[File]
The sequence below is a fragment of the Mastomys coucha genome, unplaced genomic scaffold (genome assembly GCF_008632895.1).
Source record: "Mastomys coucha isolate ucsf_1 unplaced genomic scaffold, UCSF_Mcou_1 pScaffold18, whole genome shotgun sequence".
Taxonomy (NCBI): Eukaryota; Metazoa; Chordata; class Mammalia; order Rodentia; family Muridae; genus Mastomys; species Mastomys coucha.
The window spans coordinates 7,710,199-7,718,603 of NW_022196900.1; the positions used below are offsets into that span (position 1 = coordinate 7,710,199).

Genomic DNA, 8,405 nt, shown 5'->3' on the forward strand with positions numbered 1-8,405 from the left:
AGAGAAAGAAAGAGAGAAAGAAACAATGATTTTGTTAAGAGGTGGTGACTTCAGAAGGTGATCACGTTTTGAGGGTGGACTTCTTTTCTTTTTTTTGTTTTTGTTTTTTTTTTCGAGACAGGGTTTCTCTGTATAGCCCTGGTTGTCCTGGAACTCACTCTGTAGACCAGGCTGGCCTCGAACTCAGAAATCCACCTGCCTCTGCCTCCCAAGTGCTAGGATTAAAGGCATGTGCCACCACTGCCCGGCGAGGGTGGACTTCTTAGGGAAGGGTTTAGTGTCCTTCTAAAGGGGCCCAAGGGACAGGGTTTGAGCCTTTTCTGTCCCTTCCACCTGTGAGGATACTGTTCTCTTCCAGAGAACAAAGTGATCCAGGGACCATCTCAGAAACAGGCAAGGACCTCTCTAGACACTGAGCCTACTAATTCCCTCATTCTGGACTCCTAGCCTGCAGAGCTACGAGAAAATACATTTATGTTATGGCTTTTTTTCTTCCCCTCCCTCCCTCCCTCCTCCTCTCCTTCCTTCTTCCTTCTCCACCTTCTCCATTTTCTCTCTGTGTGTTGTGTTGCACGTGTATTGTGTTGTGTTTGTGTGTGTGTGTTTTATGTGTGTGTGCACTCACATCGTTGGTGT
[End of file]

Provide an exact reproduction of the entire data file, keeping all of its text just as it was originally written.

The sequence below is a fragment of the Mastomys coucha genome, unplaced genomic scaffold (genome assembly GCF_008632895.1).
Source record: "Mastomys coucha isolate ucsf_1 unplaced genomic scaffold, UCSF_Mcou_1 pScaffold18, whole genome shotgun sequence".
Taxonomy (NCBI): Eukaryota; Metazoa; Chordata; class Mammalia; order Rodentia; family Muridae; genus Mastomys; species Mastomys coucha.
The window spans coordinates 7,710,199-7,718,603 of NW_022196900.1; the positions used below are offsets into that span (position 1 = coordinate 7,710,199).

Genomic DNA, 8,405 nt, shown 5'->3' on the forward strand with positions numbered 1-8,405 from the left:
AGAGAAAGAAAGAGAGAAAGAAACAATGATTTTGTTAAGAGGTGGTGACTTCAGAAGGTGATCACGTTTTGAGGGTGGACTTCTTTTCTTTTTTTTGTTTTTGTTTTTTTTTTCGAGACAGGGTTTCTCTGTATAGCCCTGGTTGTCCTGGAACTCACTCTGTAGACCAGGCTGGCCTCGAACTCAGAAATCCACCTGCCTCTGCCTCCCAAGTGCTAGGATTAAAGGCATGTGCCACCACTGCCCGGCGAGGGTGGACTTCTTAGGGAAGGGTTTAGTGTCCTTCTAAAGGGGCCCAAGGGACAGGGTTTGAGCCTTTTCTGTCCCTTCCACCTGTGAGGATACTGTTCTCTTCCAGAGAACAAAGTGATCCAGGGACCATCTCAGAAACAGGCAAGGACCTCTCTAGACACTGAGCCTACTAATTCCCTCATTCTGGACTCCTAGCCTGCAGAGCTACGAGAAAATACATTTATGTTATGGCTTTTTTTCTTCCCCTCCCTCCCTCCCTCCTCCTCTCCTTCCTTCTTCCTTCTCCACCTTCTCCATTTTCTCTCTGTGTGTTGTGTTGCACGTGTATTGTGTTGTGTTTGTGTGTGTGTGTTTTATGTGTGTGTGCACTCACATCGTTGGTGT